Harriet Gimpel

Subject to the Media, and Social Media

More nights ahead of interrupted sleep – terrifying images of others’ experiences. That is my conclusion. I can juggle degrees of emotional self-control from the steady ground beneath my feet in my safe space. Updating my observations. No new insights.

Yesterday, I got to go to an after-school, Friday birthday party for the kids in a 4th grade class north of Tel Aviv. Our granddaughter hurried ahead as I carried a cake and bag of snacks. A few mothers shared their mixed feelings about sending their kids to school that morning with the end of the ceasefire. While they spoke, the kids chose balloons by color from a bag. One mother tied them on a long ribbon. After that was tied to a tree and a lamppost, the mothers took the kids to the nearest bomb shelter. In this part of the country, air raids are infrequent, but when playing in the park on swings and climbing across bars and ropes, a kid has to keep it in mind. If there is an air raid alarm later, I’ll follow the kids. For the drill, I stayed behind, holding back the tears. The kids take it in stride. They know they need to know the bomb shelter’s location while celebrating birthdays in a park.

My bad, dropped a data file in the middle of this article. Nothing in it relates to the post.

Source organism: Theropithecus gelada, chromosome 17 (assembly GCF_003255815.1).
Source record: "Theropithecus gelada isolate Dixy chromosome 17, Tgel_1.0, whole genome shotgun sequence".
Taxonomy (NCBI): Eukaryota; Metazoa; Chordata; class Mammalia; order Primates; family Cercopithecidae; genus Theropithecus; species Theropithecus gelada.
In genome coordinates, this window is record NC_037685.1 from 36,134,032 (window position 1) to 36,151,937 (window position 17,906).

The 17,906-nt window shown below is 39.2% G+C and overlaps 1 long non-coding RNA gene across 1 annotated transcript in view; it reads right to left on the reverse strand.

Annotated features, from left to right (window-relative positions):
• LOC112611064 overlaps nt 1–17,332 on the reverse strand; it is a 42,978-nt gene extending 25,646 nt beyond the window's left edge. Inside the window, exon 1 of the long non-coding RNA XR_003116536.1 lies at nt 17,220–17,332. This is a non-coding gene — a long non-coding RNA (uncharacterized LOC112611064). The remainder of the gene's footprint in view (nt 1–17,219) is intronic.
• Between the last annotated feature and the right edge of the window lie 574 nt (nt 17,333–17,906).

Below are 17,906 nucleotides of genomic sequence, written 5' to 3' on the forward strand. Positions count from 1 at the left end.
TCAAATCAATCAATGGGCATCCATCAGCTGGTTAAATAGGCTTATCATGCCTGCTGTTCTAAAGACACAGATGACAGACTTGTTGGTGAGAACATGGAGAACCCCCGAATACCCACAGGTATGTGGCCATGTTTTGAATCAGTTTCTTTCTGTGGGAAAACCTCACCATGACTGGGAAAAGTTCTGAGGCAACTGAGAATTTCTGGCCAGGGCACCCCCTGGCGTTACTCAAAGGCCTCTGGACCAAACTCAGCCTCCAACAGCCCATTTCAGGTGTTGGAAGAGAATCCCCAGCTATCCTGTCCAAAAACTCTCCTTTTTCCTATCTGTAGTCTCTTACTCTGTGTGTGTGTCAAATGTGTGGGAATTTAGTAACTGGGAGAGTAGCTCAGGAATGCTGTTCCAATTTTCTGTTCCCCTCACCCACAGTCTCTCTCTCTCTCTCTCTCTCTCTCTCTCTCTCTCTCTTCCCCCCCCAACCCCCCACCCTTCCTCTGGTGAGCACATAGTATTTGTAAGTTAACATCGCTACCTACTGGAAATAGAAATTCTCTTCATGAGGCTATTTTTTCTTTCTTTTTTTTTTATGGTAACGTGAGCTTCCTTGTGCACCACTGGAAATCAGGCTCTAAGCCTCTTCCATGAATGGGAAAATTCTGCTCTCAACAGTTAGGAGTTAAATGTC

Later in the day, I related the anecdote, apologizing for letting it disturb me, if I align it with the plight of Gazan children surely far from being able to celebrate any occasion. Yet not comparing is not a lack of compassion. It is separation, it is walking a parallel, yet incomparable treadmill, wondering if they might meet on the horizon.

Trade in humanitarian aid. Further comment comes too close to endless questions of both sides’ historical decisions, political moves, interpretations, alliances, betrayals, and denial, and I let those questions pierce my vertebrae, and vacate space for other questions.

The best and the worst of political intentions are wrapped in degrees of helplessness. Personal intentions are surely similar. Intentions are shaken like white dust in a transparent water-filled paperweight. Some granules fall into unforeseeable cracks and touch a soul. Some land like salt on eternally open wounds. Discussions, or exchanges of emotion-laden text messages in professional WhatsApp groups pull apart my heart and soul. It hurts. It seems it comes with blame. Regardless, the pain of the other assumes its rightful presence.

The blame will always be indefensible. Even accidents happen in a context that is anything but accidental. Sometimes, cultural differences bring one side to blame and the other to activate shock absorbers to brace the emotional brakes. There are moments when meeting deadlines consumes my attention.